The PM attempted to gain the support of the premiers in a teleconference call that did not go well. Four premiers voiced their disapproval of what they viewed as an unjustified overreach. Since the call, three maritime premiers of NS, NB and PEI joined their colleagues in Alberta, Saskatchewan, Manitoba and Quebec to denounce the PM’s intentions.
At the time of writing MPs are debating the Emergencies Act, which they are scheduled to carry through the weekend. Even as Canadians hear their representatives argue the principles and ramifications of Trudeau’s actions, it remains unclear whether the federal government needed these additional powers to clear the protestors. As Derek Burney suggested in his editorial, perhaps it is not about the protestors as much as it is about squashing the dissent for the government agenda.
Perhaps it is about the government gaining access to Canadians’ financial accounts. In an another unprecedented and surprise announcement, the Trudeau cabinet unilaterally directed financial institutions to freeze accounts, withhold cash, cancel credit cards, and cut ties with “designated” Canadians. Banks were ordered to provide any suspect transaction information to the RCMP and CSIS.
Akaash Maharaj, ambassador-at-large for the Global Organization of Parliamentarians Against Corruption, explained this action is designed to bring down terrorists and transnational organized crime gangs. It is intended to lead to long-term financial ruin for those targeted. Maharaj states, “In a 21st-century economy, it would be a form of social death, making it effectively impossible for a flagged truck protester to hold a job, obtain housing, or pay for his basic needs.”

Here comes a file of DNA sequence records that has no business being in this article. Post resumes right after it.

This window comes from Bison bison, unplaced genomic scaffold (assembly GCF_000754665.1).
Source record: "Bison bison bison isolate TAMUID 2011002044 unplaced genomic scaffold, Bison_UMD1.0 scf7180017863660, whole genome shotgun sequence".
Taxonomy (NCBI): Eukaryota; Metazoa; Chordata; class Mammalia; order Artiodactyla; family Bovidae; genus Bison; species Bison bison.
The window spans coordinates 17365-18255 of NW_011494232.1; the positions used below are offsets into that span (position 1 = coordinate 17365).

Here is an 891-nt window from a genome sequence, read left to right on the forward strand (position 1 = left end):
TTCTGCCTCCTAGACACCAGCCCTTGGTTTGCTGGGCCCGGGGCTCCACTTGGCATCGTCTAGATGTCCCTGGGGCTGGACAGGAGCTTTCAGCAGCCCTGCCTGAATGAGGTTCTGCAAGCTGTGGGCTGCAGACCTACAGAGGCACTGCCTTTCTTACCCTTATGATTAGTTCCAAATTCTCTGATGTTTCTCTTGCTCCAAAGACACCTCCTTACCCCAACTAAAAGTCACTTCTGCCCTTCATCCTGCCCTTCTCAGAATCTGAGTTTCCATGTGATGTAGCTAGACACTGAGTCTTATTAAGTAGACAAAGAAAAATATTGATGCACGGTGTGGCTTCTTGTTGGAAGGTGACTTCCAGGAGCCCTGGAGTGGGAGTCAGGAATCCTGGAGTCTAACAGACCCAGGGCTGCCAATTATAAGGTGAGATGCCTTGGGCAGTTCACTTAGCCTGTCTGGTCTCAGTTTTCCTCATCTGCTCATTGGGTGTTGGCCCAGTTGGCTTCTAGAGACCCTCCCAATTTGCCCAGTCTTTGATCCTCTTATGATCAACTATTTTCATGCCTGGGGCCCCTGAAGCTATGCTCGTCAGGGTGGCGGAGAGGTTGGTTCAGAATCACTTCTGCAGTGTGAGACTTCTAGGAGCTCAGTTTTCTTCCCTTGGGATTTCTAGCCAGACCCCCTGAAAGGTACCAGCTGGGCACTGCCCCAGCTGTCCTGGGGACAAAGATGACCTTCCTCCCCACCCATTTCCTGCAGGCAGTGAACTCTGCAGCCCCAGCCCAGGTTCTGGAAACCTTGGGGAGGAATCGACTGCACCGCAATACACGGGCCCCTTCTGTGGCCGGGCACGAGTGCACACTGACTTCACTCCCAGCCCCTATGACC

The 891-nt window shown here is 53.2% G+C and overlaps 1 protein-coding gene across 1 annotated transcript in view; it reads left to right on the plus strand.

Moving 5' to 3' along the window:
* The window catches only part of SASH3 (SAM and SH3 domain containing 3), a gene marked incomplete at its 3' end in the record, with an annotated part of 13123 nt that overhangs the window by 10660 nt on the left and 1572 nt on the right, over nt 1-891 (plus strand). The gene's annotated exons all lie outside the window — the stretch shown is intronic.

Such is the malice of Trudeau and Freeland – and combing through individuals’ financial records has the potential to impact the lives of tens of thousands of individual Canadians who participated or donated to the Freedom Convoy cause. (Did you know that the majority of GoSendMe donors are Canadian, and a quarter of them B.C. residents?)
The blackest mark in this week’s sordid affairs was the PM standing in the Parliament of Canada saying “Conservative Party members can stand with people who wave swastikas…” Purposefully and unacceptably hurtful. Thornhill MP Melissa Lantsman, whose family members survived the horrors of Nazi death camps, and others including B’nai Brith Canada have repeatedly demanded an apology. Repeatedly, the PM has refused (a horrible reflection of this man’s character).
The eyes of the world are now watching our once peaceful democracy. International headlines capture the angst Canadians are feeling and they expose Canada for what it has become:
- The Globe and Mail: By invoking the Emergencies Act, the feds go from no action to the nuclear option
- The Economist magazine: “No, Canada” – Justin Trudeau’s crackdown on protests could make things worse
- U.S. Fox News: Canada is “in trouble,” Trudeau “lost control of the situation”: MP
- U.K. Telegraph: Trudeau is world leader in woke illiberalism – The Canadian PM’s double standards have exposed the woke ideology’s desire to crush any dissent
Even as our MPs debate, Canadians gaze in wonder: it’s all ugly. And, unquestionably, the PM has made it worse.
Chris George is an advocate, government relations advisor, and writer/copy editor. As president of a public relations firm established in 1994, Chris provides discreet counsel, tactical advice and management skills to CEOs/Presidents, Boards of Directors and senior executive teams in executing public and government relations campaigns and managing issues. Prior to this PR/GR career, Chris spent seven years on Parliament Hill on staffs of Cabinet Ministers and MPs. He has served in senior campaign positions for electoral and advocacy campaigns at every level of government. Today, Chris resides in Almonte, Ontario where he and his wife manage www.cgacommunications.com. Contact Chris at firstname.lastname@example.org.